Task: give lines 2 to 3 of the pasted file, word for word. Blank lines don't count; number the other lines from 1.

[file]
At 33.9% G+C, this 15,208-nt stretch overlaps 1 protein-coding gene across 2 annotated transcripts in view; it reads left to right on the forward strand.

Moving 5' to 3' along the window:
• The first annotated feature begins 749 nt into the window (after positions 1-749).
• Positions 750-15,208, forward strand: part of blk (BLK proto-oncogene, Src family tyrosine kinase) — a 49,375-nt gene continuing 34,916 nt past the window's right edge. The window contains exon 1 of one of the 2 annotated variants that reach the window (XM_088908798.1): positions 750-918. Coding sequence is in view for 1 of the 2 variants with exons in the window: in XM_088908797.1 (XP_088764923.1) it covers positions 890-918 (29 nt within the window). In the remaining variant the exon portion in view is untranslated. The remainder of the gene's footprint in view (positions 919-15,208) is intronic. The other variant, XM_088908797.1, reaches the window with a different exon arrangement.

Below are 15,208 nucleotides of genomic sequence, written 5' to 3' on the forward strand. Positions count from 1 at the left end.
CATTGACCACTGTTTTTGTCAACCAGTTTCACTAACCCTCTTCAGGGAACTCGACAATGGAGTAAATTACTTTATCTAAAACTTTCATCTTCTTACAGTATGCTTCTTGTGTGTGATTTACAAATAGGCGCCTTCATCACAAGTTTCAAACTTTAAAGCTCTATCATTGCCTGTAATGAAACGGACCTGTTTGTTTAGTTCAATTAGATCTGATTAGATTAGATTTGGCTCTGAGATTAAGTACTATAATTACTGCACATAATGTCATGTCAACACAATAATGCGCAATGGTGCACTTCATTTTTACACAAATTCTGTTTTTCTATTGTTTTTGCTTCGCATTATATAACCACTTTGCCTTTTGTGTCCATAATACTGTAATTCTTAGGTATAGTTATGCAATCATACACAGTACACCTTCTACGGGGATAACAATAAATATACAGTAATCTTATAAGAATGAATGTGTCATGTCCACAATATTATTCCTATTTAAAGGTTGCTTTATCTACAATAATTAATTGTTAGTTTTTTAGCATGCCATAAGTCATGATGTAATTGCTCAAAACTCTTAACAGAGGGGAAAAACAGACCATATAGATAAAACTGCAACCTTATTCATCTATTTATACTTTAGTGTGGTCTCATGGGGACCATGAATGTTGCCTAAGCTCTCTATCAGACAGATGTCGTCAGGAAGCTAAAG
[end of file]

Moving 5' to 3' along the window:
• The first annotated feature begins 749 nt into the window (after positions 1-749).